The Consequences of Violating an Order of Protection in Greenville, SC

Judges take domestic violence seriously, and frequently issue orders of protection to keep victims safe. These orders generally prohibit the offending party from contacting the victim. They also usually include other terms such as the custody of children and possession of the domestic residence. Not all recipients of these orders take them seriously. But violating an order of protection can have disastrous consequences for you, personally, and any pending family law matter.

The basics of orders of protection in Greenville, SC

Spouses, former spouses, and co-parents may allege domestic violence against each other. They are permitted to ask a judge to issue a restraining order known as an order of protection. These orders may also protect cohabitants or former cohabitants who had a romantic relationship.

Orders of protection will have substantial effects on the liberty of the offending party. For instance, the offending party cannot communicate or attempt to communicate with the alleged victim. They may also not visit the residence or workplace of the alleged victim. Other places may be off-limits as well if the judge believes there is a threat of violence. The order may also:

  • Set temporary custody and visitation rules for any children the two parties have together
  • Grant temporary and exclusive use of the domestic residence to the victim
  • Limit the use or disposition of any real or personal property owned by the parties
  • Require the offending party to pay the alleged victim’s attorney’s fees for obtaining the order

A Greenville, SC family law attorney can explain the terms of an order if one has been issued against you.

What happens if I violate an order of protection?

Courts in Greenville, SC typically handle violations in one of two ways: civil contempt or criminal charges.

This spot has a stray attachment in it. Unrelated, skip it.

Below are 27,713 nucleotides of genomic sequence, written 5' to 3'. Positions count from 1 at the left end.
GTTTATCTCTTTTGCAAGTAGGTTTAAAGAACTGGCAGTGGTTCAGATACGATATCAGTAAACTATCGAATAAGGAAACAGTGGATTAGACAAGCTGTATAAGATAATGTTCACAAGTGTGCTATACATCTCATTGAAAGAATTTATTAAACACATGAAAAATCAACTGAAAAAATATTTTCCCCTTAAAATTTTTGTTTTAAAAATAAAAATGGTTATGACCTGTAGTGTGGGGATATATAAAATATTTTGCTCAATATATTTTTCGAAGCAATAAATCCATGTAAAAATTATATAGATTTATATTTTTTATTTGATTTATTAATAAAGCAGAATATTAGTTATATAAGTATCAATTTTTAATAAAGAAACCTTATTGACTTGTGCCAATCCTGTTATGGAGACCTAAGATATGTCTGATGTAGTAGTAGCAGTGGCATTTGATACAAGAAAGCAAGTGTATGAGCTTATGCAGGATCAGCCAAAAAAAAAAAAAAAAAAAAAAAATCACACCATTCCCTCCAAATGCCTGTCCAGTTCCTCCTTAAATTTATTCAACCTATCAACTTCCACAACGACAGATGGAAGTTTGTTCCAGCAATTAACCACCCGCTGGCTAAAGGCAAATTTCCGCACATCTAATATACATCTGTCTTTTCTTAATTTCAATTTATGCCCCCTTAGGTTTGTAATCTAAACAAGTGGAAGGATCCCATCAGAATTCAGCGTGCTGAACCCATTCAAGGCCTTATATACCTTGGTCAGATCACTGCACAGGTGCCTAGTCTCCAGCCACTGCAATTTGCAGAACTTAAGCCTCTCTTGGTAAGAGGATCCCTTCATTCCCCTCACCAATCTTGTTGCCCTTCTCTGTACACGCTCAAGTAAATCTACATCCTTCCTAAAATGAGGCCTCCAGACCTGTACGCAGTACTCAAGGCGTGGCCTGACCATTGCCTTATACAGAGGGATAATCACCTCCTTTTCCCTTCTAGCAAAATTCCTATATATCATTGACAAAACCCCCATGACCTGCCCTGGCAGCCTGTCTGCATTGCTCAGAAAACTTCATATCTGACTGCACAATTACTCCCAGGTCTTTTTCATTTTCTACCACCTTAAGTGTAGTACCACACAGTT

For instance, you may have been ordered to hand over the keys to the house to the alleged victim. You failed to do so. The victim could bring you to court to allege civil contempt. The judge may then decide how to punish you. You might only receive a warning, or you could be sent to jail. What happens will generally depend on the severity of the violation.

You could also be charged with a crime. This may land you in jail and/or result in fines. Jail time could be up to 30 days in some cases. But more serious violations may result in longer jail sentences. For example, if you appear at a domestic violence shelter where the victim is staying, you face three years imprisonment. If your violation included the use of a dangerous weapon, you may see five years in jail.

Impact on your family law matter

Domestic violence allegations often show up in connection with other family law matters, like custody or divorce. A violation of an order of protection will have serious repercussions for your case. It may be considerably more difficult, for example, to obtain favorable custody or visitation rights. The fact is, orders of protection are taken seriously by the family law and criminal courts. You do not want to be accused of violating one.

We Can Help Defend Your Rights In Family Court

Are you involved in a family law matter where domestic violence allegations have been made? Has an order of protection been issued against you? Give Greenville Family Law a call. We understand the law surrounding this matter and how to defend your rights in court. We also know what it takes to protect your interests in your family law case. Reach out to us today.

Share on facebook
Share on twitter
Share on linkedin
Share on reddit